Early life exposure to allergen and ozone results in altered development in adolescent rhesus macaque lungs

M. J. Herring, L. F. Putney, J. A. St. George, M. V. Avdalovic, E. S. Schelegle, L. A. Miller, Dallas Melvin Hyde

Research output: Contribution to journalArticlepeer-review

5 Scopus citations


In rhesus macaques, previous studies have shown that episodic exposure to allergen alone or combined with ozone inhalation during the first 6months of life results in a condition with many of the hallmarks of asthma. This exposure regimen results in altered development of the distal airways and parenchyma (Avdalovic et al., 2012). We hypothesized that the observed alterations in the lung parenchyma would be permanent following a long-term recovery in filtered air (FA) housing. Forty-eight infant rhesus macaques (30days old) sensitized to house dust mite (HDM) were treated with two week cycles of FA, house dust mite allergen (HDMA), ozone (O3) or HDMA/ozone (HDMA+O3) for five months. At the end of the five months, six animals from each group were necropsied. The other six animals in each group were allowed to recover in FA for 30 more months at which time they were necropsied. Design-based stereology was used to estimate volumes of lung components, number of alveoli, size of alveoli, distribution of alveolar volumes, interalveolar capillary density. After 30months of recovery, monkeys exposed to HDMA, in either group, had significantly more alveoli than filtered air. These alveoli also had higher capillary densities as compared with FA controls. These results indicate that early life exposure to HDMA alone or HDMA+O3 alters the development process in the lung alveoli.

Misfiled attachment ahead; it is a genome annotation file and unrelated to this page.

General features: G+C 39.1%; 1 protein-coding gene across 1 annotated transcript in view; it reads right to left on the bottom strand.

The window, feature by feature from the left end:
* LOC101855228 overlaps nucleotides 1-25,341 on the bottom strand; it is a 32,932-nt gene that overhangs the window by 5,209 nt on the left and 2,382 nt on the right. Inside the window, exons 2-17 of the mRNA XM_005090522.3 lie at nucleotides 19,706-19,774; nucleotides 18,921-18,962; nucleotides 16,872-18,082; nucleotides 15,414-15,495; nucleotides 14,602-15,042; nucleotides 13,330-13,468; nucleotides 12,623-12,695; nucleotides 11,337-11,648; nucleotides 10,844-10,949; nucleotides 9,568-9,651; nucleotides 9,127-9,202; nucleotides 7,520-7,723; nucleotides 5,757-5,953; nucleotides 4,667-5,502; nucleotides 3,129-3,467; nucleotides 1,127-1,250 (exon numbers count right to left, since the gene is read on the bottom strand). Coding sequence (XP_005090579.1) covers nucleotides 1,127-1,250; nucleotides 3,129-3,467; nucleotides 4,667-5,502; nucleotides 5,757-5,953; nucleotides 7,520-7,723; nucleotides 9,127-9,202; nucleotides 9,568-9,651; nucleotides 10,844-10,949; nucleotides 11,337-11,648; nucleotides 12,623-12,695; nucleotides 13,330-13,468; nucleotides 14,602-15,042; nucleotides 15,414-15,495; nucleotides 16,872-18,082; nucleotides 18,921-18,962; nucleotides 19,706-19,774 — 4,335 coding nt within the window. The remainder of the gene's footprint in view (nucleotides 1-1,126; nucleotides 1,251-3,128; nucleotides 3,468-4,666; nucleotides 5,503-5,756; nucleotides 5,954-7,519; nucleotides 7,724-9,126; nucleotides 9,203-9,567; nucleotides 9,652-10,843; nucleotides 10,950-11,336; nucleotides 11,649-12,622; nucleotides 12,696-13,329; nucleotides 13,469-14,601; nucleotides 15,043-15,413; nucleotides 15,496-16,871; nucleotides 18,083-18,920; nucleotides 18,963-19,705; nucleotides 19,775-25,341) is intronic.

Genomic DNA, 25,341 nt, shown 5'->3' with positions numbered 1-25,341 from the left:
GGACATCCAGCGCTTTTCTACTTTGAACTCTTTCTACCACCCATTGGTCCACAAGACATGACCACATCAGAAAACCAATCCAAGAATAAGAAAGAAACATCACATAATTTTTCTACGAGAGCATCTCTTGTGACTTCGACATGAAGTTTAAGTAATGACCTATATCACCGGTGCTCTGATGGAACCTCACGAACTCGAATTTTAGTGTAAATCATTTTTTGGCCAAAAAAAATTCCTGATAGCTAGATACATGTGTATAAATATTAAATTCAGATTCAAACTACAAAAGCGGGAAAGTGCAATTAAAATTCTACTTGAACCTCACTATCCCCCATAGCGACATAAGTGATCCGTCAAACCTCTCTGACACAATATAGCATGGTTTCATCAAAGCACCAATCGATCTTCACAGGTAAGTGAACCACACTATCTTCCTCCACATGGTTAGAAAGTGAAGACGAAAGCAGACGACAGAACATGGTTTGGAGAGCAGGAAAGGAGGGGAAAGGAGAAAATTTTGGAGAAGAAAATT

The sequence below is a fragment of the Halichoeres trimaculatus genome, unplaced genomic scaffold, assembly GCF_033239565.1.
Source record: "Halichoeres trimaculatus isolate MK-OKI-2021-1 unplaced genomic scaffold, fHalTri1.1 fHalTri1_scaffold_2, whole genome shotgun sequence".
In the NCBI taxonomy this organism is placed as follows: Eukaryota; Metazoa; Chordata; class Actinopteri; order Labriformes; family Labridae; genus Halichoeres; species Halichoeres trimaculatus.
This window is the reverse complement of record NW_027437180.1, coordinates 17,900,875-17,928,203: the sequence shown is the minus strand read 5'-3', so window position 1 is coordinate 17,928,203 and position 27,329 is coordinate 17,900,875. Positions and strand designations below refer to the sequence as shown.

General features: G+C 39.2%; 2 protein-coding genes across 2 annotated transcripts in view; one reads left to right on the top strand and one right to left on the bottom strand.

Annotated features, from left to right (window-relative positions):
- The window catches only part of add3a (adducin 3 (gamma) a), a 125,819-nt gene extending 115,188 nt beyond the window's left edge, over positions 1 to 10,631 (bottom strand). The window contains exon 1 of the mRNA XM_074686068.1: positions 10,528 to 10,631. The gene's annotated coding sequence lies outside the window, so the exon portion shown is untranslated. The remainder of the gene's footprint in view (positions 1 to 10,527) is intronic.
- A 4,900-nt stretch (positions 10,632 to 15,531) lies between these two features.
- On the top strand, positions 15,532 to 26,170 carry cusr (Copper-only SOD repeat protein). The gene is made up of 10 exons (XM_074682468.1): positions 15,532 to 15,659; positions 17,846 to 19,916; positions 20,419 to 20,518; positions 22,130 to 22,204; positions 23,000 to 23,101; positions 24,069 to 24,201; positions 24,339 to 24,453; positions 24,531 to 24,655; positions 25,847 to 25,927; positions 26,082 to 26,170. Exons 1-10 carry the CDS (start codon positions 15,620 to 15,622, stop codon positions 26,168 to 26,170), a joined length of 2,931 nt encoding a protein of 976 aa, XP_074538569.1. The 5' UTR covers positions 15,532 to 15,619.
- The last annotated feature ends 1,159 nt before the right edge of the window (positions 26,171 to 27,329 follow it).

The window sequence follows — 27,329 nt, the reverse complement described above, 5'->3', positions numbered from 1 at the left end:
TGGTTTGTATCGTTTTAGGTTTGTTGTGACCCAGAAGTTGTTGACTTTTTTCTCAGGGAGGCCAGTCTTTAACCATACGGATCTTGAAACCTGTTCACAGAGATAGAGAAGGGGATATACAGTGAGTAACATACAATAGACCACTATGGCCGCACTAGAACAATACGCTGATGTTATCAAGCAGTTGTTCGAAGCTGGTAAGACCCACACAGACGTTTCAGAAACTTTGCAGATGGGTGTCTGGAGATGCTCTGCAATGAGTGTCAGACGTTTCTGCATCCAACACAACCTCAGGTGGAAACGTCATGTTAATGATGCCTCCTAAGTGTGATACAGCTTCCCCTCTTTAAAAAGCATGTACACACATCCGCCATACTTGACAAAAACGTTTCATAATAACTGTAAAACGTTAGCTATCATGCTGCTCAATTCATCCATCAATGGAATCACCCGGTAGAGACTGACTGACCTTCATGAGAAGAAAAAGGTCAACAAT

Original languageEnglish (US)
Pages (from-to)35-41
Number of pages7
JournalToxicology and Applied Pharmacology
Issue number1
StatePublished - Feb 5 2015


  • Alveoli
  • Asthma
  • Lung development
  • Ozone
  • Stereology

ASJC Scopus subject areas

  • Pharmacology
  • Toxicology
  • Medicine(all)


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